Does vitamin D help protect against Covid-19?
Older and darker-skinned people who are likely to have low levels of Vitamin D may benefit from supplementation of the essential vitamin to protect against severe symptoms of the coronavirus disease (Covid-19), according to a paper published in The Lancet. Clinicians, however, say that dosing on the vitamin in hope of being protected from the infection is a fallacy, as the best and only protection against infection remains hand-wash, wearing masks and social isolation.
Vitamin D is made by the skin on exposure to sunlight and is essential for bone growth and strength as it helps in the intestinal absorption of calcium, magnesium, and phosphate. This fat-soluble vitamin also modulates the immune response of white blood cells by preventing them from releasing too many inflammatory cytokines, which is what leads to the cytokine storm — a complication associated with Covid-19 and other disease such as severe acute respiratory syndrome (Sars) and middle-east respiratory syndrome (Mers). Cytokine storm is an acute immune reaction gone awry as the body starts destroying its own cells and tissues along with the virus.
Melanin, which gives skin the dark pigmentation, lowers the skin’s ability to make vitamin D on exposure to sunlight, with several studies showing that older adults with darker skin are more likely to be deficit in this essential vitamin. With social isolation forcing people to spend more time indoors, the deficiency of this vitamin may be increasing, said The Lancet study. Around 50% Indians are deficit in vitamin D, which is now found in some brands of fortified milk, including Mother Dairy. The overall prevalence of vitamin D deficiency in people living in urban Chennai was 55%, found a recent survey of 1,500 people published in the British Journal of Nutrition on March 26.
“Our study found that vitamin D deficiency was 63% in people with diabetes, 58% in people with pre-diabetes, and 80% in obese people, which is worrying because these are risk factors for Covid-19,” says Dr V Mohan, study co-author and chairman and chief of diabetology at Dr Mohan’s Diabetes Specialities Centre, which is a WHO Collaborating Centre for Noncommunicable Diseases Prevention and Control.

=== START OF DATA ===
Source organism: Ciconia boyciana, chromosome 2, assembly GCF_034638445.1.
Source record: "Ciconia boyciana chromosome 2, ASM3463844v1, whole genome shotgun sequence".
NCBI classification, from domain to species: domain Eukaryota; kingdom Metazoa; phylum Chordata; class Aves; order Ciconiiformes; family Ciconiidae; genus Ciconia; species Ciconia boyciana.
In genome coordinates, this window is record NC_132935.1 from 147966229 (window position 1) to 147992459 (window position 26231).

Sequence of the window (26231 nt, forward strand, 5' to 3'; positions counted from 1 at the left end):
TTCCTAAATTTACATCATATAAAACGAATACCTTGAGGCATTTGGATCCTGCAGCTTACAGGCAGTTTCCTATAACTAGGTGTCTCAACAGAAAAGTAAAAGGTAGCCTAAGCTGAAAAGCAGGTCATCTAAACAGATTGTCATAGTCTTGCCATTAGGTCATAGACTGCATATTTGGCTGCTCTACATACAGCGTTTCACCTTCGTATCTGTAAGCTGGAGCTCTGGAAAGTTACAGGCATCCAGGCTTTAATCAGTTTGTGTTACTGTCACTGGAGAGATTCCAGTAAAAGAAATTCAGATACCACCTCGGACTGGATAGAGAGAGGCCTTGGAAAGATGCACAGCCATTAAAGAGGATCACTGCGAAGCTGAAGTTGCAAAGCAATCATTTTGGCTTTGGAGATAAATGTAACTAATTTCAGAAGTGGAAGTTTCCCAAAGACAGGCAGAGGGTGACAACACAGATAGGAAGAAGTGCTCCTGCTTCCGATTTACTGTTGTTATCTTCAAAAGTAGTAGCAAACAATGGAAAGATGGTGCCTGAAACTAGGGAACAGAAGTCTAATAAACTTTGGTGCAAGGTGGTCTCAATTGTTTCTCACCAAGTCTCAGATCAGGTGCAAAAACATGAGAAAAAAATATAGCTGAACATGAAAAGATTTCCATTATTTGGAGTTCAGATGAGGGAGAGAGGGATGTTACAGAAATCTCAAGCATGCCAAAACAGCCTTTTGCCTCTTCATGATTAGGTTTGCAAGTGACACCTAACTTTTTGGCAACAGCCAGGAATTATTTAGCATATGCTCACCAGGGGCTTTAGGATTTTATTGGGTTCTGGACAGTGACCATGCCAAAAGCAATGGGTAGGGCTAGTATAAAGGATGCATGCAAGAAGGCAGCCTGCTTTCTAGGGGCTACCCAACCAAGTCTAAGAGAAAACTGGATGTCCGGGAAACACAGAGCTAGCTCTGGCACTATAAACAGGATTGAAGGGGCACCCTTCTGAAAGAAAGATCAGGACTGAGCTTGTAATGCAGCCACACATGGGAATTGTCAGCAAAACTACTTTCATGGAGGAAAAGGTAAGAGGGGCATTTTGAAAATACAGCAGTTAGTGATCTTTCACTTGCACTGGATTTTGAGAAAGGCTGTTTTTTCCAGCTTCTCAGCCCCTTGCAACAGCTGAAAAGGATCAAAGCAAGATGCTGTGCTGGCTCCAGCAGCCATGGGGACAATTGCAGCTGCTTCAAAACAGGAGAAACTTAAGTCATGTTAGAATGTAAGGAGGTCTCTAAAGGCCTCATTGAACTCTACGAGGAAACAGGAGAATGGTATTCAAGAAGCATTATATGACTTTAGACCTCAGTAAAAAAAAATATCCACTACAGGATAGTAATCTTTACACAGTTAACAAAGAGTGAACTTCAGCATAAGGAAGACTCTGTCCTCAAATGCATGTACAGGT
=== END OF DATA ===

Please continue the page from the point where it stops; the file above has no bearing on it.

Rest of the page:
“Observational studies in the past have linked low levels of vitamin D and susceptibility to acute respiratory tract infections. Supplementation is inexpensive and the danger of side effects and toxicity are low when taken orally. The risk of toxicity is high for people with kidney and liver diseases as they may not be able to excrete the vitamin, so they should not take supplementation without prescription,” said Dr Mohan.
The Lancet paper cites vitamin D deficiency as one of the possible reasons for varying death rates across countries citing an observational study published in the journal Aging Clinical and Experimental Research that used data from 20 European countries. It noted that average vitamin D levels are low in Italy and Spain, which have experienced high Covid-19 death rates compared to north European countries, which have high average levels of vitamin D from the consumption of cod liver oil and vitamin D supplements, and possibly less sun avoidance.
“Vitamin D might help to reduce the inflammatory response to infection with Sars-CoV-2. Deregulation of this response... is characteristic of COVID-19 and degree of over-activation is associated with poorer prognosis. e,” according to The Lancet paper.
An observational correlation, however, does not mean causation, say experts. “Intervention trials have rarely shown benefits of vitamin D supplementation as treatment, except for muscular-skeletal disorders. Studies linking vitamin D supplementation to lung diseases like tuberculosis and COPD (chronic obstructive lung disease) have demonstrated no difference to clinical outcomes,” said Dr Nikhil Tandon, professor of endocrinology and metabolism at the All India Institute of Medical Sciences.
“Observational studies cannot be used to inform public policy and unless there is clinical data to show that it has a substantial affect on the outcomes of Covid-19, having it in the hope or anticipation that it will protect you against disease is pointless. It may bring you other benefits if you are deficit, but it will not stop you getting Covid-19 the way masks, handwashing and social isolation will,” said Dr Tandon.